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Science and Poetry New edition Edition

4 customer reviews
ISBN-13: 978-0415276320
ISBN-10: 0415276322
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Editorial Reviews


'Clearly and forcefully argued ... no reflective person could disagree with Midgley's view. By bringing some of the more important detail of the arguments into focus and quoting so appositely from the poets whose visions of the world enrich our understanding of it, she performs a service.' - A C Grayling, Literary Review

'With this book Midgley establishes herself as the most cool, coherent and sane critic of contemporary superstition that we have.' - Brian Appleyard, The Sunday Times

About the Author

Mary Midgley is a moral philosopher and author of many books, including The Ethical Primate, Wisdom, Information and Wonder, Science as Salvation and Utopias, Dolphins and Computers.


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Product Details

  • Paperback: 240 pages
  • Publisher: Routledge; New edition edition (March 17, 2002)
  • Language: English
  • ISBN-10: 0415276322
  • ISBN-13: 978-0415276320
  • Product Dimensions: 7.1 x 5.7 x 0.7 inches
  • Shipping Weight: 9.1 ounces
  • Average Customer Review: 4.5 out of 5 stars  See all reviews (4 customer reviews)
  • Amazon Best Sellers Rank: #4,867,366 in Books (See Top 100 in Books)

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Most Helpful Customer Reviews

14 of 15 people found the following review helpful By A Customer on February 9, 2004
Format: Paperback
Mary Midgley's book is mainly a critique of the relevance of atomism, that great legacy of the enlightenment that made us individuals and claimed that every aspect of the world could be reduced to collections of minute, interacting but passive particles. For her, like every viewpoint, this one perspective is built from its own very particular imagery, but while it produced great breakthroughs in some areas, it can't possibly describe all of the phenomena we perceive today. It has left us dangerously ill prepared to deal with the environmental and moral challenges we face three centuries after it first gained acceptance. A universal framework designed in the midst of religious oppression was bound to favor individual, self-contained, competing entities but how can it address the complexity we face in today's environmentally challenged, interrelated world?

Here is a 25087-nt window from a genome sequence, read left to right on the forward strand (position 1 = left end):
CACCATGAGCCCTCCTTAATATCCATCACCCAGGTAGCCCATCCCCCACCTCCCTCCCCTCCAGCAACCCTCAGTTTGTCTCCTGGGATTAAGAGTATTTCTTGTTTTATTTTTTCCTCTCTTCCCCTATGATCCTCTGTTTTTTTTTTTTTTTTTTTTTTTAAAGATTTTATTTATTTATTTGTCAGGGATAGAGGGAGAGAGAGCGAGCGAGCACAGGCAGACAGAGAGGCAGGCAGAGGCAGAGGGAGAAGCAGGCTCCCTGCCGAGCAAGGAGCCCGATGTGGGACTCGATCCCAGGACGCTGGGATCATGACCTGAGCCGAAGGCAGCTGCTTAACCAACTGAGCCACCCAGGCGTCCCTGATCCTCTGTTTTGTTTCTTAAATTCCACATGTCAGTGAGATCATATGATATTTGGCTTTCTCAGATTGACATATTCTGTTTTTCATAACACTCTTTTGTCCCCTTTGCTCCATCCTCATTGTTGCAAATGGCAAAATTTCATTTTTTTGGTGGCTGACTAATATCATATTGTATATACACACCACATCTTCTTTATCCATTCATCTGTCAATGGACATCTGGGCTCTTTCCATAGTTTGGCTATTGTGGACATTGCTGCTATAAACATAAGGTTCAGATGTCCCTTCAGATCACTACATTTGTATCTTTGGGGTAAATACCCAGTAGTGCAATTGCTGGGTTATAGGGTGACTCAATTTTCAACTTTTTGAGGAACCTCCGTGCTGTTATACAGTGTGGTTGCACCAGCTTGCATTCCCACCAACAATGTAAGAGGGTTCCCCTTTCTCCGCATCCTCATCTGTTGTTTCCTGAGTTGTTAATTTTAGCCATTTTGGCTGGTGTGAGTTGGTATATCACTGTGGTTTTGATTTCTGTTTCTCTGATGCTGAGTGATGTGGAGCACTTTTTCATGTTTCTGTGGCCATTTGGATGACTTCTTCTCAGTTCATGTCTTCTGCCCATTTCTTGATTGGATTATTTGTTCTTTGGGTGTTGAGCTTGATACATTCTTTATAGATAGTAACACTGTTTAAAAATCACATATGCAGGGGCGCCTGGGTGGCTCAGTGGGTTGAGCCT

Midgley believes that different domains require distinct analytical frameworks and that atomism with its need for clearly quantifiable elemental particles is just one approach. It is not, for example, despite the valiant attempts of some, applicable to the consideration of culture or the study of history.
Furthermore, by ignoring subjectivity all together, this singular viewpoint leaves no satisfactory place for consciousness or life in general, ideas that we all live by no matter how objective our beliefs. We are not passive automatons, self-contained slaves in an all-determining environment. Despite the now little believed notions of behaviorists, we're alive, distinct from any constituent atoms within us, part of a living earth and active participants in our own lives.
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3 of 3 people found the following review helpful By Dr. H. A. Jones on August 15, 2012
Format: Paperback